Typically, I don’t make a point of attending “kickoff events” at the start of music festivals. My thinking is that they’re generally an opportunity to spotlight the event sponsors and so forth. That’s all well and good, but it’s not, strictly speaking, entertainment. But since I had gone to Moogfest 2014‘s opening event and enjoyed it, I figured, why not do the same in Knoxville. Plus, I was there, and no other music events were scheduled until later.
Lucky me. True, the event did include some speeches, but even those were worthwhile. Festival organizer Ashley Capps (he of AC Entertainment, the outfit behind Bonnaroo and many other high-profile festivals) gave a heartfelt speech that helped attendees understand the answers to two reasonable questions: Why Big Ears? And why Knoxville?
But the real highlights of the opening event were four musical performances. First off, Kronos Quartet
and pipa virtuoso Wu Man
staged a “popup concert.” Rather than make use of the stage, they set up their stools and music stands on the floor in front of it – all of six feet from where I had situated myself – and played a brief, unamplified set. It was sublime, and held the audience (a near-packed room at the Knoxville Museum of Art’s Ann and Steve Bailey Hall) spellbound.
After that, we were treated to onstage performances from Hildur Guðnadóttir (futuristic-looking cello and vocals treated by sonic effects and looping), a sight-impaired teenage pianist Tate Garcia (an exceedingly clever mashup of his own arrangement of works by Scott Joplin, George Harrison and Chopin), and finally vocalist Breyon Ewing. In less than an hour’s time, the gathered audience had the essence of Big Ears Festival laid out in front of them. Things were off to a superb start.
‘s “The Rite of Spring” is one of those classical pieces that you know, even if you don’t know
you know it. A reading of the work formed the centerpiece of the 1940 Walt Disney
, and the onscreen visuals that accompanied it (dinosaurs, not Mickey Mouse) seared it into the memory of those who witnessed it. The work remains popular, and received perhaps its most innovative and outré reading by The Bad Plus
on their 2014 album The Rite of Spring
. The group (pianist Ethan Iverson
, upright bassist Reid Anderson
, and drummer Dave King
) is nominally a jazz trio. But they’re jazz musicians playing classical music, and playing it with a rock (or progressive rock) level of power.
Whole sections of the Bad Plus’ take on Stravinsky’s work might be unrecognizable to those familiar with the original work, but the trio’s reinvention of the piece was thrilling; one couldn’t turn away. The interplay between the three was remarkable; even though they were working from sheet music (as did nearly every Big Ears performer I saw, yet another thing that makes this festival unlike any other I’ve witnessed), there was a jazz musician’s mentality of unspoken communication at work.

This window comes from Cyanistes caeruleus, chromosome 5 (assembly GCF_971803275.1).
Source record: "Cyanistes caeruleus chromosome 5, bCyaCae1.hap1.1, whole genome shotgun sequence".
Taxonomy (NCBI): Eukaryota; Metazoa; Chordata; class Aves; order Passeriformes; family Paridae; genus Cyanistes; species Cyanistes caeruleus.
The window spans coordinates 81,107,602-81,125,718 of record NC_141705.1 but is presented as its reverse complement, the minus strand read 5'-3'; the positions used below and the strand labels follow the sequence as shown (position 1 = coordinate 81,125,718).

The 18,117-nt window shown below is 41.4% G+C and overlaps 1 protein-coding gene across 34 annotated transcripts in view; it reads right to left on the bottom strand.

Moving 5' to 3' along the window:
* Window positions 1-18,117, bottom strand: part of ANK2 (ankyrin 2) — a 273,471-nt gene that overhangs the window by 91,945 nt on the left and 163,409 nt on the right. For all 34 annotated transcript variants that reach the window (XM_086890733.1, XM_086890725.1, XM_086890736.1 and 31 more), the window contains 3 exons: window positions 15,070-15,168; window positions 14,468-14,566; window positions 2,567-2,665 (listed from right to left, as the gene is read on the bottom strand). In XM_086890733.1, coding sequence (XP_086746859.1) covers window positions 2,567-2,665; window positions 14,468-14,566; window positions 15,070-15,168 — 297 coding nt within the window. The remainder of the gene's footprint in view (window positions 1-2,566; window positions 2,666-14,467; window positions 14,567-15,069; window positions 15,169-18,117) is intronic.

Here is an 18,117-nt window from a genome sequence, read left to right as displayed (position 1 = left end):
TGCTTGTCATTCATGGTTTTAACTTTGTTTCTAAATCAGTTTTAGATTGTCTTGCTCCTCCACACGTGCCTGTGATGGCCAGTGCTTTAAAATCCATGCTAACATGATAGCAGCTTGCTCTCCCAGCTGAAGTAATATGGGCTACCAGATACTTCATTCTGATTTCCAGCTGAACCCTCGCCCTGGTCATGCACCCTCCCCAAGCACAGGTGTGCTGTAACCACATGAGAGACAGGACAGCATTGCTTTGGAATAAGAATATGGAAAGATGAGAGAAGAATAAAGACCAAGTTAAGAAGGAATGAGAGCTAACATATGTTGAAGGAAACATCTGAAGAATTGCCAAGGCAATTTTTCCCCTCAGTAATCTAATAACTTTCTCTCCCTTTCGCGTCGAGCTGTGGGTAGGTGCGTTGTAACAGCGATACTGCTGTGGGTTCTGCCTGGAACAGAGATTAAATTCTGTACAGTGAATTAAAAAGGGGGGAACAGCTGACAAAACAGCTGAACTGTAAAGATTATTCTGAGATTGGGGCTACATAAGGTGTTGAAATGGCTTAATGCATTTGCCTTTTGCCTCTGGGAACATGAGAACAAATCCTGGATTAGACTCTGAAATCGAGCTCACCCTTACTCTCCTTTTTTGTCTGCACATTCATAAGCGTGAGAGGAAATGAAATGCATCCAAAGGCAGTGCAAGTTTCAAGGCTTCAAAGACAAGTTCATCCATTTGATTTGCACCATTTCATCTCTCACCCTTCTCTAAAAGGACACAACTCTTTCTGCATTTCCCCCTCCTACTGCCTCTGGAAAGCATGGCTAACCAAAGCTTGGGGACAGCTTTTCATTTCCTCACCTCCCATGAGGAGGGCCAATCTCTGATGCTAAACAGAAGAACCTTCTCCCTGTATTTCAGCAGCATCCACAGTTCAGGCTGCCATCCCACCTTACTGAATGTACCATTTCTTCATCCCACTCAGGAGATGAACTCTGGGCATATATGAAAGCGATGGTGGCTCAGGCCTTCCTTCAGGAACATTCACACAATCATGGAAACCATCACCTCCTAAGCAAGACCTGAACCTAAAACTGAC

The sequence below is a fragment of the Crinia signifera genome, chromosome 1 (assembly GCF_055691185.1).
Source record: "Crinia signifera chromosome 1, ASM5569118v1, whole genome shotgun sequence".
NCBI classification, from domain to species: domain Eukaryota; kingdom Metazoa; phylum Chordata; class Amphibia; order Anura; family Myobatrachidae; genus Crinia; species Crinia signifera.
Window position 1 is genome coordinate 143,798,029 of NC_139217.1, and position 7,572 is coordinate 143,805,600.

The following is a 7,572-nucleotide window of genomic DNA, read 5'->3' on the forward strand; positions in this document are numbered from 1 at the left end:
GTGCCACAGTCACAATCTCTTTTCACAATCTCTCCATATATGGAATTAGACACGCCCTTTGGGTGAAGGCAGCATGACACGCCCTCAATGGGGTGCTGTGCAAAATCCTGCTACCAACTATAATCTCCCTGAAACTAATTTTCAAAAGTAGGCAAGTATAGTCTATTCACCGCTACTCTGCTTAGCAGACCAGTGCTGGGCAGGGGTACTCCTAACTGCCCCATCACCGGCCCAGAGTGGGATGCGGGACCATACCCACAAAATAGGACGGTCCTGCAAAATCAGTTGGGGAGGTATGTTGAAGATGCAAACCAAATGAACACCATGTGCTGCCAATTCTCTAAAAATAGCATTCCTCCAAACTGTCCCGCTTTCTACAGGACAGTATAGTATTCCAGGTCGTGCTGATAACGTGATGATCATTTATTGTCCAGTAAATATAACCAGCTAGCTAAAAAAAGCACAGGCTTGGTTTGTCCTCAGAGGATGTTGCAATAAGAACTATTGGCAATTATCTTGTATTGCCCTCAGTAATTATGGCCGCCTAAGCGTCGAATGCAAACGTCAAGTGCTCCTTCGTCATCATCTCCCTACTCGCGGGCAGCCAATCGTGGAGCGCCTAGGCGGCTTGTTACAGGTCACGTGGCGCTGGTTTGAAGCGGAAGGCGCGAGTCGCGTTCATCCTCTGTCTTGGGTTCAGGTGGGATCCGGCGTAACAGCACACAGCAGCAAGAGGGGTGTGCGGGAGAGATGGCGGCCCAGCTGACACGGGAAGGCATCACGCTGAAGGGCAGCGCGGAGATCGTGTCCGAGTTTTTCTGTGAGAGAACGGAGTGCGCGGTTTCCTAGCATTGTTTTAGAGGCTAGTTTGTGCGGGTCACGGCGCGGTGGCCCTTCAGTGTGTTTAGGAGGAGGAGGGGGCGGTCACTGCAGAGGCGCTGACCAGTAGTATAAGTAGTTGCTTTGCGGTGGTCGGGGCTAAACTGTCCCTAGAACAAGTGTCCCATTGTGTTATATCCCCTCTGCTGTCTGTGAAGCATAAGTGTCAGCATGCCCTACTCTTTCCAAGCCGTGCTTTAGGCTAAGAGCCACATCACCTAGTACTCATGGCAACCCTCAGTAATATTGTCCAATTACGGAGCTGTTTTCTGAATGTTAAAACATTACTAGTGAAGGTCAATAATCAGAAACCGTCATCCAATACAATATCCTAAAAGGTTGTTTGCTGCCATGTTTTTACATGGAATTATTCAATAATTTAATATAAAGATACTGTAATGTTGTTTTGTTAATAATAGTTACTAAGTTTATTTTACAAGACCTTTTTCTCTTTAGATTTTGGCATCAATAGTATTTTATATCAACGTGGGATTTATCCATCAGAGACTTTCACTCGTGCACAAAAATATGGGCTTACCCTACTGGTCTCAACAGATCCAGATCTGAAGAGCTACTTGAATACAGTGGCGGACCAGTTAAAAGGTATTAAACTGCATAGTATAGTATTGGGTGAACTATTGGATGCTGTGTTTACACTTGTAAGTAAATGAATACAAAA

The trio followed up Stravinsky’s work with a set of their own original material; avant garde rarely gets as accessible as The Bad Plus.
Later on Big Ears’ first night, I caught a set at The Square room featuring guitarist Steve Gunn
and his band. Musically conventional – at least compared to most of the other acts on the bill – Gunn and band showcased the guitarist’s impressive fretwork. Gunn’s not a flashy guitarist, not at all. But his powerful music was the closest thing to rock music on the entire three-day schedule. It was also plenty loud, not that that’s a bad thing. (No doubt Swans
were much louder, but having witnessed part of their punishing set at 2013’s Bonnaroo Festival, I made the decision to avoid a repeat.)
After a visit to a local used record store (something I try to do in every city I visit, because every town has its own used-record character), my Saturday list of performances began with Kronos Quartet onstage at the massive and beautiful Tennessee Theatre. Joined by Americana artist Sam Amidon on vocals and banjo, the Quartet applied their multigenre-spanning expertise to folk songs. At this point I thought to myself, “I don’t think I’ve ever taken in so much live classical instrumentation at one time before.” But it was lovely, and I even sat still for music that included banjo (one of my least-favorite instruments).
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